Here second part is as important as first part. Any effort put to do something other than the scope, is a waste of time, resources, and it may even upset customer. Project manager needs to continuously keep a tab on the work and course-correct whenever team starts doing work out of defined scope.
In this context there are two ways in which team may end up doing more than what is scoped.
Gold plating and Scope creep
Consider the example of a web-based hotel room booking system.
An over-enthusiastic developer decides that it is ‘cool’ to display all the luxuries of the hotel just before committing a room booking transaction by the guest. This additional work takes him two more days of implementation effort. QA team does not have a requirement to really test this feature, so they may just test by themselves and deliver the product.
When customer looks at the product she is surprised to see this additional ‘feature’. She knows that the most important goal for business is to make customer book the room in the shortest possible time on the website. And this ‘cool’ feature defeats that business objective.
She rejects the deliverable as it violates their business rule.
What is happening here?
Team is gold plating the scope.
Gold plating happens when team adds features that it thinks helps users, instead of sticking to what is defined in the scope baseline. Who knows the end user’s needs better than the customer?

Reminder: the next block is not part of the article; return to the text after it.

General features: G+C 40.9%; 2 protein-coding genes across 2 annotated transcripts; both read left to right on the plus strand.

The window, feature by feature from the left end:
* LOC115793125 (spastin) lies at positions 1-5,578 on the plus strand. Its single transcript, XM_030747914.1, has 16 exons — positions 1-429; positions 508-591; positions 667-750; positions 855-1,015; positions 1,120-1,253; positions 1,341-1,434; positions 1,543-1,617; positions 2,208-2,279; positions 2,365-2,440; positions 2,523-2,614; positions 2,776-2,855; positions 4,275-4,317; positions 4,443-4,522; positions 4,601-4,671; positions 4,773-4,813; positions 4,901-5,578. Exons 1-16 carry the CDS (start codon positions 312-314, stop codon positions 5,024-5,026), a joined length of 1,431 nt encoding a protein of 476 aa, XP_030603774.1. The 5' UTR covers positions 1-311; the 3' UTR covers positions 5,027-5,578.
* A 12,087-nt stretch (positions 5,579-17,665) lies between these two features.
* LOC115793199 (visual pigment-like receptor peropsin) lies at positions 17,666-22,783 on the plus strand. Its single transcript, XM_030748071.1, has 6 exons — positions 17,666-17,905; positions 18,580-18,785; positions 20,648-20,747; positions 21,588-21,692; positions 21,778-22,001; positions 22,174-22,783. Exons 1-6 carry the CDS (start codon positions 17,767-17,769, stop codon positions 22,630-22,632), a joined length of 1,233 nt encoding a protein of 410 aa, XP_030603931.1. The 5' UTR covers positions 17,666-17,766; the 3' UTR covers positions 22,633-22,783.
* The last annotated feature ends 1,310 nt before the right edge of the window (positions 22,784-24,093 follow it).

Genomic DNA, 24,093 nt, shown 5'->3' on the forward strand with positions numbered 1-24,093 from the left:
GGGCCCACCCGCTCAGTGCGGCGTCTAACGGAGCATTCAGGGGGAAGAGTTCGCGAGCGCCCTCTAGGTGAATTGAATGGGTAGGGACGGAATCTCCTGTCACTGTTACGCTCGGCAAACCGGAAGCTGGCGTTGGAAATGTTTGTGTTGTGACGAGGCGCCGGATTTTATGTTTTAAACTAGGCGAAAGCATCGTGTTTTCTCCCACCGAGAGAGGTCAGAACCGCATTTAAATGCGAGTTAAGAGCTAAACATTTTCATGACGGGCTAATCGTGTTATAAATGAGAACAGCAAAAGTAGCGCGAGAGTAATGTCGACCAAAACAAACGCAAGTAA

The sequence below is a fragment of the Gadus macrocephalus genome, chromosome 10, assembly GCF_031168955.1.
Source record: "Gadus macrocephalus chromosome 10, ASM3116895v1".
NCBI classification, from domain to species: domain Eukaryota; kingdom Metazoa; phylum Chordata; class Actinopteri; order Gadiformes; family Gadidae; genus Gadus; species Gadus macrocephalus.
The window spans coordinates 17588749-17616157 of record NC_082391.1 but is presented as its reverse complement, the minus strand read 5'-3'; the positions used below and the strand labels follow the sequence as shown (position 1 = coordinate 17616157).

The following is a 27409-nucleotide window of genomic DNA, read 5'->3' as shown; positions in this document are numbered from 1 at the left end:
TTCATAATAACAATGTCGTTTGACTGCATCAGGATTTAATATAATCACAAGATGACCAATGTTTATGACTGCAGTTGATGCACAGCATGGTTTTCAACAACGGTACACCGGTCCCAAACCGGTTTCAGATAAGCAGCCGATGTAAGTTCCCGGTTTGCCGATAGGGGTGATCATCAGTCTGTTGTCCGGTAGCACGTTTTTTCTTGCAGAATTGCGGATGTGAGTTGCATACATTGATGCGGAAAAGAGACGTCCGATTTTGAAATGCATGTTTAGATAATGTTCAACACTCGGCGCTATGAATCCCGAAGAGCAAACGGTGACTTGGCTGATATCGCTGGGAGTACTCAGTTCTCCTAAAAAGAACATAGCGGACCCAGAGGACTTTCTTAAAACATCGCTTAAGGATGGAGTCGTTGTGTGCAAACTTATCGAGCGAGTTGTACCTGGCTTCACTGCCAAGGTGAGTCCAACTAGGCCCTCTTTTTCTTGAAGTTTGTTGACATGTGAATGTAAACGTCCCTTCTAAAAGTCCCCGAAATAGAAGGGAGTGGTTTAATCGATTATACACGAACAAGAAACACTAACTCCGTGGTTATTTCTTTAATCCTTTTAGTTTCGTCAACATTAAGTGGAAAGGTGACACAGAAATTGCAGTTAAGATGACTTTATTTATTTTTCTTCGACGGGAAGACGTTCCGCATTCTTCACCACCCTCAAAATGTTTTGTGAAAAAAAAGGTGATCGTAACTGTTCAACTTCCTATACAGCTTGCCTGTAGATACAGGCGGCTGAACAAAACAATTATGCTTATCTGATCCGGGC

Let us look at another example.
You have delivered room booking module of the web-based hotel room booking system to customer. Team has started working on the next module – integration with rental cab, laundry service and flight booking systems. Mid way through this, customer comes back with a request, to make a simple change to the module just delivered. She wants you to show a photo of the room on the room-booking web page.
The change is simple and small. You already have the photo of the room in the database.Even the file location information is already loaded in the page scope when you are showing the web page. You decide to make the change without changing any schedule. After all it is just a couple of hours of work.
Customer then asks you to show few more photos of the room, instead of one – and show it in a slide show manner. Simple change, again. There is a third party library available to show the slide show. All you need to do is make a call to that API – two lines of additional code. May be couple of more hour of work, considering unit testing effort. Again, no change requests, no changes done to the scheduling.
The developers finds that the library method call is not returning correctly, and he looks into the API’s code. Simple problem there, and he ventures out to correct it. It has taken him a day more, but it is worth it as he now knows about another API! But now it does not compile, strangely. So he does some investigation and finds a compatibility issue. He looks for an alternate third party library that provides photo slide-show feature. He does not inform project manager about all this.
Before you know a simple change has turned into a major change and eaten a week from your schedule. You have a serious threat of getting on the critical path and delaying the project.
What is happening here?
A simple, seemingly harmless change snowballs into a big change that impacts project constraints resulting in scope creep.
Gold plating and Scope creep are two major threats during project execution phase. They come in subtly and can cause havoc on project constraints. And as a project manager you need to be extra careful about not letting this happen on your project.